The Cedar Meadow.

Here, naturalised snowdrops are scattered through grass between even larger trees. When we started work they had already been joined by aconites and the two combine beautifully, set off by the green turf.

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Aconites flower just before the common snowdrop (Galanthus nivalis) and the petals will hang on long enough to create a yellow and white patchwork effect. They can be established in large areas by scattering fresh seed where you want to see them and keeping the ground clear of brambles and nettles.

Early crocuses work well here too and we have spent some time experimenting with different varieties to find the ones that seem happiest and content to stay. (Not always a given in a meadow.) The ‘tommies’ or Crocus tommasinianus come in various shades of lilac through to deep purple. We use ‘Whitewell Purple’ and ‘Ruby Giant’ mixed with the original species. Order the corms in September and plant as soon as they arrive.

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Usually by early March, Narcissus Tete-a-tete will be up and will provide a yellow foil for the snowdrops. The aconites are just green now with emerging star shaped seed pods replacing the flower.

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Snowdrops for borders and garden edges.

A winding path leads off the White Space Garden through the woodland walk and the shrubbery. Here the snowdrops are combined with perennials and spring bulbs to create impact closer to the viewer. In other words, it’s a lot more colourful and you can get in amongst it.

The combinations we use here would work well under shrubs, in a cottage garden setting and in the middle of herbaceous borders where the dying foliage will be covered late in the season.

Hellebores are natural companions, flowering from January to April. If you consider that a tulip may last 10 days if you are lucky, hellebores are remarkably valuable. Their sepals (the petals are tiny) retain colour when the seed pods form and only when they are really tatty do you need to cut them off. Rich deep colours and spotty, picotee or anemone flowered forms add to their allure.

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Swathes of colour can take a while to build up (hellebores like to settle in to give you decades of slowly increasing blooms) so it’s good to consider another common but often overlooked snowdrop ally – the arum. Flashes of silver on the leaves makes this a very sophisticated combination that is well worth seeking out.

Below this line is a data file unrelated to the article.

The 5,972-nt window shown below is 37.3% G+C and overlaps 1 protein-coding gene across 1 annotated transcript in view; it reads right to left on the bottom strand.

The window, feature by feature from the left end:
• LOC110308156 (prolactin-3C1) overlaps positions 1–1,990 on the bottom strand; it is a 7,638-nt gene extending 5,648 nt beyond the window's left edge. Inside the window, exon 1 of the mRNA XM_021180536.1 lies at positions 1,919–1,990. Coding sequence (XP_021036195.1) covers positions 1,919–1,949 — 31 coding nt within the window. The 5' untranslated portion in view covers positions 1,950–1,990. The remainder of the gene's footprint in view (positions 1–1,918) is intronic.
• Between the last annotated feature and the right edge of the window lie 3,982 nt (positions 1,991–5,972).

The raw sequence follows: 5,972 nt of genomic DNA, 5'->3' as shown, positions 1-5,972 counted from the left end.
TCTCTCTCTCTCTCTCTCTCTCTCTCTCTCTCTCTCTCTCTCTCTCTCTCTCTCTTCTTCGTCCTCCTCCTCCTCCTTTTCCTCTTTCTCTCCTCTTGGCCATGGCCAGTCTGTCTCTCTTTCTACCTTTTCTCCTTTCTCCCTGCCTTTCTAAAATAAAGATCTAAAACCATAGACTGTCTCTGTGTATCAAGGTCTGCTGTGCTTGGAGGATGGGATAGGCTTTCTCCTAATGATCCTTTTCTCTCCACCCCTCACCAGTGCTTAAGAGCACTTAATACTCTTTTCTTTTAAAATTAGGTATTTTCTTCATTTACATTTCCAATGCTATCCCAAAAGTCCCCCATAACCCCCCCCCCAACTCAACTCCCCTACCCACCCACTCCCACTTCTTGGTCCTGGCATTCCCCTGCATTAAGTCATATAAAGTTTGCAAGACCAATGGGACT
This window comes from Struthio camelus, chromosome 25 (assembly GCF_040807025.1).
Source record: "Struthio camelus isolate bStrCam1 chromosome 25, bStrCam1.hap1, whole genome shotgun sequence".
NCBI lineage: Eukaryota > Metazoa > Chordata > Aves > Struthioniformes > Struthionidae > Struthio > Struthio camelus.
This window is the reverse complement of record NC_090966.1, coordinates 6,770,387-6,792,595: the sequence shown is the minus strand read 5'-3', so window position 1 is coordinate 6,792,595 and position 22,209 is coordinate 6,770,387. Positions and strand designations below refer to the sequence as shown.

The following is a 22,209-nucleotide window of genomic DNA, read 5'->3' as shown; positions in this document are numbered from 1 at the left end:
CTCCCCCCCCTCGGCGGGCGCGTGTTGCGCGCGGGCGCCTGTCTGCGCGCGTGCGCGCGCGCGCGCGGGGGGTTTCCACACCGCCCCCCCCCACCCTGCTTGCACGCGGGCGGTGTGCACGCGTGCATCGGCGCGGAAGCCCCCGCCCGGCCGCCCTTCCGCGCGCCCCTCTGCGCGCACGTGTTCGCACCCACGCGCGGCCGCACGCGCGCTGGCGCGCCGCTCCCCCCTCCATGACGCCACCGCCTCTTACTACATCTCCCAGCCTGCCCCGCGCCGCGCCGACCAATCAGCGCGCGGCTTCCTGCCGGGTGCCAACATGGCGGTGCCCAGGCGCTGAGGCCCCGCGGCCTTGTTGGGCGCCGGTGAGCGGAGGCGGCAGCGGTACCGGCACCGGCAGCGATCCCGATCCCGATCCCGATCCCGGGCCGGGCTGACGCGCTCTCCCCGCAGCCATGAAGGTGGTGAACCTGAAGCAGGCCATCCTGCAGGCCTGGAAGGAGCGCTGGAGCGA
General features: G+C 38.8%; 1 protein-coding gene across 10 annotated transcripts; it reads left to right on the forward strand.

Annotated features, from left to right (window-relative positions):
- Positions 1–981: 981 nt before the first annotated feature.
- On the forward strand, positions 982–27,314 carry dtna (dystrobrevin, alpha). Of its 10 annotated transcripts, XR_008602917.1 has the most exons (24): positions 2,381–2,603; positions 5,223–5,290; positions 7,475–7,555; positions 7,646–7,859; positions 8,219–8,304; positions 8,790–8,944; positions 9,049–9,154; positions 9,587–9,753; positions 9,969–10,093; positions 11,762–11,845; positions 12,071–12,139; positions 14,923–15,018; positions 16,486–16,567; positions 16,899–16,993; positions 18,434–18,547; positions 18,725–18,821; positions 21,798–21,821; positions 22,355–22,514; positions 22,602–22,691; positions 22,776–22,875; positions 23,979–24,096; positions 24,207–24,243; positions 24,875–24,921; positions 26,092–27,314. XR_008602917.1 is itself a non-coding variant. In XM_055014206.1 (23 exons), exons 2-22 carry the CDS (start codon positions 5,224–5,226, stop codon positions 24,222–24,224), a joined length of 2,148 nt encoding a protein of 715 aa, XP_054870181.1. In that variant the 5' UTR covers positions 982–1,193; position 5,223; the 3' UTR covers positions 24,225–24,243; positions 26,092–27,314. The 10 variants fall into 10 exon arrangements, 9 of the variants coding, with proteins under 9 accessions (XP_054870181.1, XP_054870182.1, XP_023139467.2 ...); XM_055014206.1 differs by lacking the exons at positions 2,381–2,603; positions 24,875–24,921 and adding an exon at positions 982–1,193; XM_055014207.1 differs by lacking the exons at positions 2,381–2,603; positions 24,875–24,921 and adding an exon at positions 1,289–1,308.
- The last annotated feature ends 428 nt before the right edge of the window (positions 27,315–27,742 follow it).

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In the woodland walk, the main show is provided by Galanthus nivalis, the ‘common’ snowdrop and Galanthus Flore Pleno, a double form that spreads easily amongst the dog’s mercury and yellow aconites.

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On the edges are cyclamen coum, small early irises and a pulmonaria called ‘Redstart’ which is particularly good on alkaline soils like ours.

You can see them together with a hellebore in the picture below.

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Special beds and containers.

Snowdrops work in troughs and small beds, containers and pots. A snowdrop collection needs its own space and some permanent labels – beware the family strimmer getting busy in your precious space in high summer and beheading all your labels. Our alpine beds and troughs are home to about 10 varieties of snowdrop. Early elwesii forms such as Galanthus ‘Fred’s Giant’ (shown below) are usually the first up and they can be grown with little iris such as ‘Katherine Hodgkin’ or Iris reticulata ‘George.’


Our cottage garden and secret garden have unusual snowdrops too. I particularly like the double yellow ‘Lady Elphinstone’ although she can be quite miffy; coming up green in some years.

If you are using containers, consider using foliage for background colour. Ophiopogon planiscapus ‘Nigrescens’ is a classic but you can also use variegated sedges, as shown here.

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The young foliage of golden feverfew can be equally dynamic and we use this in a bed under the black walnut mixed with a large Galanthus nivalis form to great effect.

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Purely ornamental containers can have snowdrops housed temporarily in them. We dig up clumps just as they start into growth and move them into round terracotta pots – once they have flowered we lift them out, split the bulbs up and re-plant them in a quiet area of the garden.